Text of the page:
HANG TIME NEW JERSEY — Since their 27-game winning streak came to an end 16 days ago, the Miami Heat have been taking it kind of easy.
The only Heaters to play all seven games since then are Chris Andersen, Shane Battier, Norris Cole, Rashard Lewis and Mike Miller. Starters Mario Chalmers (3), Dwyane Wade (6), LeBron James (4), Chris Bosh (3) and Udonis Haslem (1) have missed a combined 17 games in the seven-game stretch.
Yet the Heat have gone 6-1 since that loss in Chicago, having no problem clinching the league’s best overall record and home-court advantage throughout the postseason. The schedule hasn’t exactly been harrowing, but they did win in San Antonio without James, Wade or Chalmers and handled likely first-round opponent Milwaukee without Bosh or Wade.
The Heat have maintained their standing as the No. 1 offense in the league, but they’re also playing their best defense of the season.
Since the streak ended, the Heat have been the second-best defense in the league, behind only Memphis. They’ve actually allowed fewer points per 100 possessions over the last seven games (97.9) than they did during the streak (99.0).
It’s obviously a small sample size (against a few bad offensive teams), but it’s a continuation of a positive trend. Miami has also been the third-best defensive team since the All-Star break, and when you compare pre-break numbers to post-break numbers, the Heat have been the most improved defensive team in the league…
Most improved defenses (points allowed per 100 possessions) since All-Star break
Consistency on the defensive end of the floor was an issue as the Heat cruised through the first half of the season. They ranked fourth defensively last season, but were just 11th on that end at the time their streak started. That’s not championship-level defense.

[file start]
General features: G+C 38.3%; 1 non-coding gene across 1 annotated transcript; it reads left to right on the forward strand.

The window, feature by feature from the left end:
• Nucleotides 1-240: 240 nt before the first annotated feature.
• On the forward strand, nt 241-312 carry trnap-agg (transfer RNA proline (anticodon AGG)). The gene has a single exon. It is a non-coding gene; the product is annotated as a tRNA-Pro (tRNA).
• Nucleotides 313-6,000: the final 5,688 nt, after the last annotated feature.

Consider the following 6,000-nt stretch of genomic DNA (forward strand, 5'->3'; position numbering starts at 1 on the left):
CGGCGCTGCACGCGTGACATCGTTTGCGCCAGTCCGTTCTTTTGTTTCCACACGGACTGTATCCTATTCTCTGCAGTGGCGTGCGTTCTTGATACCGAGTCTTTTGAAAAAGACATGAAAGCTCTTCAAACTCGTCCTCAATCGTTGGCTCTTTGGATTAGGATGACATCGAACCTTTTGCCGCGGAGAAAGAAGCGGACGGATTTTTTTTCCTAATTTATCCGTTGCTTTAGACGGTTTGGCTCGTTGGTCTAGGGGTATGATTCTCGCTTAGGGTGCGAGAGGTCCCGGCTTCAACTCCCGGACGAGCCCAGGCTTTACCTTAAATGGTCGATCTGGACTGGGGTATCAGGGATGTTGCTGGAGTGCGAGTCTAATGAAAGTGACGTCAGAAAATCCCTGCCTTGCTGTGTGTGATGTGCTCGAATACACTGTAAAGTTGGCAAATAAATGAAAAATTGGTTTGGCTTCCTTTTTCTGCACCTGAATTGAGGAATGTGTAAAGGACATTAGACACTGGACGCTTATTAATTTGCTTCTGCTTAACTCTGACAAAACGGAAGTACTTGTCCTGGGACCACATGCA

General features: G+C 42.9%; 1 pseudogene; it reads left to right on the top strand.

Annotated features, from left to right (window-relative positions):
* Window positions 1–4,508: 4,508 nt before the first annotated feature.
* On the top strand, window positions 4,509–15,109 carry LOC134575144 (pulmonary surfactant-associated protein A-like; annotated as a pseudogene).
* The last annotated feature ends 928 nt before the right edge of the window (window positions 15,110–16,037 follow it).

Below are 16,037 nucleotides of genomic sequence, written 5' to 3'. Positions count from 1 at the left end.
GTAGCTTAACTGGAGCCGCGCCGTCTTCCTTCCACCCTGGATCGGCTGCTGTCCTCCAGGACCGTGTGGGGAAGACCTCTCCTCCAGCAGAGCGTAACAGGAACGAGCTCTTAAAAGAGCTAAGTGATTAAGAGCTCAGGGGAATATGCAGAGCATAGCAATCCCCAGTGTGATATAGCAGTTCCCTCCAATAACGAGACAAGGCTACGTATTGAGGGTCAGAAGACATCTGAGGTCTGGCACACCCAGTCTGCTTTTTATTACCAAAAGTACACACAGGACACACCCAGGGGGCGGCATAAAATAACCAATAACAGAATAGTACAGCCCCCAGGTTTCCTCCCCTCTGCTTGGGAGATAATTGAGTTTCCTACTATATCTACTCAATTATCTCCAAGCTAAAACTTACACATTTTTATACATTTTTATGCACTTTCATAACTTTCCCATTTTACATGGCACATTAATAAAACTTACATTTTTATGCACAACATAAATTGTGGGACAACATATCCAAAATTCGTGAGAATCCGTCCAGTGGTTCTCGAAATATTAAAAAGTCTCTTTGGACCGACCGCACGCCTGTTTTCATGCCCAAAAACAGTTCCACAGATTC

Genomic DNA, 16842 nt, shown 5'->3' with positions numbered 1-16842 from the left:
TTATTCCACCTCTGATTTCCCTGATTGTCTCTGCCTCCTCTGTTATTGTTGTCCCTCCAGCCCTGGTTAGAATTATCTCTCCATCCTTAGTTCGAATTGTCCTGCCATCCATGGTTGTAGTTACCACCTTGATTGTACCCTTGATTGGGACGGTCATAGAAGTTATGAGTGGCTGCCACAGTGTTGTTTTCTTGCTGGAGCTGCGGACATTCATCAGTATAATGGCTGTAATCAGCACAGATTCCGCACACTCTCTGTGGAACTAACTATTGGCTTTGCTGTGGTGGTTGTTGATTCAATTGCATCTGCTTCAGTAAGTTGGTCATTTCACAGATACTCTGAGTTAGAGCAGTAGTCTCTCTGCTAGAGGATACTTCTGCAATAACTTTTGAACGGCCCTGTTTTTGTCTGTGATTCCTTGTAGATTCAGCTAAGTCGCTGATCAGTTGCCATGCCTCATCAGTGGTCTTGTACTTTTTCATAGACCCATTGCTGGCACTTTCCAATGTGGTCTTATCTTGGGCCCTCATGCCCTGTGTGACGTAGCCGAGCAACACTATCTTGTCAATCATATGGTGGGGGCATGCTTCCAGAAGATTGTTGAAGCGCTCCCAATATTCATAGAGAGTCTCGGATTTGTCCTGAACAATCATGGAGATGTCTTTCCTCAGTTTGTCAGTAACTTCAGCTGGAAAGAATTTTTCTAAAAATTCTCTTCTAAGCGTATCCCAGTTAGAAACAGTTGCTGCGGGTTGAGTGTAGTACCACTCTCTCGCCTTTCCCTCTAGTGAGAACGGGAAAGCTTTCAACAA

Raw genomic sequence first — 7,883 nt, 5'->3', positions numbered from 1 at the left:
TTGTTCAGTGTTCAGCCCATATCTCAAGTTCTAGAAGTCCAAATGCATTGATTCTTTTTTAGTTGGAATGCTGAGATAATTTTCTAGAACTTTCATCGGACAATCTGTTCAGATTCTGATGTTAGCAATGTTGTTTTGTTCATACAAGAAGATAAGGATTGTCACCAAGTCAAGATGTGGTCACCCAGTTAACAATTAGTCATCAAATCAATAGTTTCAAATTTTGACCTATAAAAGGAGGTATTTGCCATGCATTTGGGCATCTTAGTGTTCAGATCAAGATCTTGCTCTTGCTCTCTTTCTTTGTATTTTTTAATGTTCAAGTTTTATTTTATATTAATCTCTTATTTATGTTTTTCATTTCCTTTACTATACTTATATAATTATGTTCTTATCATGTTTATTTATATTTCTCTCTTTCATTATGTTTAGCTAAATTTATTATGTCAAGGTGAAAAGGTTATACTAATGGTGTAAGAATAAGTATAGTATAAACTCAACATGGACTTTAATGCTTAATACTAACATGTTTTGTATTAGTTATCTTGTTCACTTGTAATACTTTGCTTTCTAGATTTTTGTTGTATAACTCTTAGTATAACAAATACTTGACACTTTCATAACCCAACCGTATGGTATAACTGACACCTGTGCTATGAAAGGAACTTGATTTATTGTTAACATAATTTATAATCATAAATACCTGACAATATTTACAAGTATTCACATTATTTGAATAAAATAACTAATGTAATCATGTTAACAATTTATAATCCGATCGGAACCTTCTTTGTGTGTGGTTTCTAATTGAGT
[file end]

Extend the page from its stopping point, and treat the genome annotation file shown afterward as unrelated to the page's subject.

Since mid-December though, the Heat have been trending in the right direction. They’ve basically improved defensively month by month, with a blip in February (a month in which their offense carried them to a 12-1 record).
Comparing pre-break to post-break numbers, the Heat have improved in multiple ways. They’ve been defending the 3-point line better, they’ve been forcing more turnovers, and they’ve been keeping their opponents off the free-throw line…
Heat defense, before and after All-Star break
DREB% = Percentage of available defensive rebounds obtained
OppTmTOV% = Opponent turnovers per 100 possessions
OppFTA Rate = FTA/FGA
The Heat play a very aggressive style of defense, attacking the ball and using their quickness, length and athleticism to recover to the weak side. And when it’s not sharp, opposing teams can take advantage from beyond the arc. Miami struggled to defend the 3-point line early last season as well, but improved as the season went on and allowed their opponents to shoot just 30 percent from downtown in the playoffs.
The numbers are further confirmation of something I wrote about when addressing the Spurs’ improved defense a few weeks ago: Rebounding isn’t all that important. Miami has been the third-worst defensive rebounding team since the break, yet still ranks third overall on that end.
Erik Spoelstra talked about rebounding (finishing defensive possessions) last month…
“Possessions are at such a premium in the playoffs. So we understand that it’s very important. Look, my boss came up with the term ‘no rebounds, no rings.’ That’ll always ring true in my ears, but we have some things that are very important to us, and our identity, and how we play. We have to get to those things, and then obviously finish it off.
“Our guys understand that we have to finish, but we also understand what our identity is. And when we’re getting to things that make us successful, that’ll trump a lot of other things. But we certainly have to finish.”
It takes both great offense and great defense to to win a championship. We never really doubted the Heat’s ability to repeat, but their improved defense over the last couple of months certainly makes it more difficult to pick anyone else to dethrone them.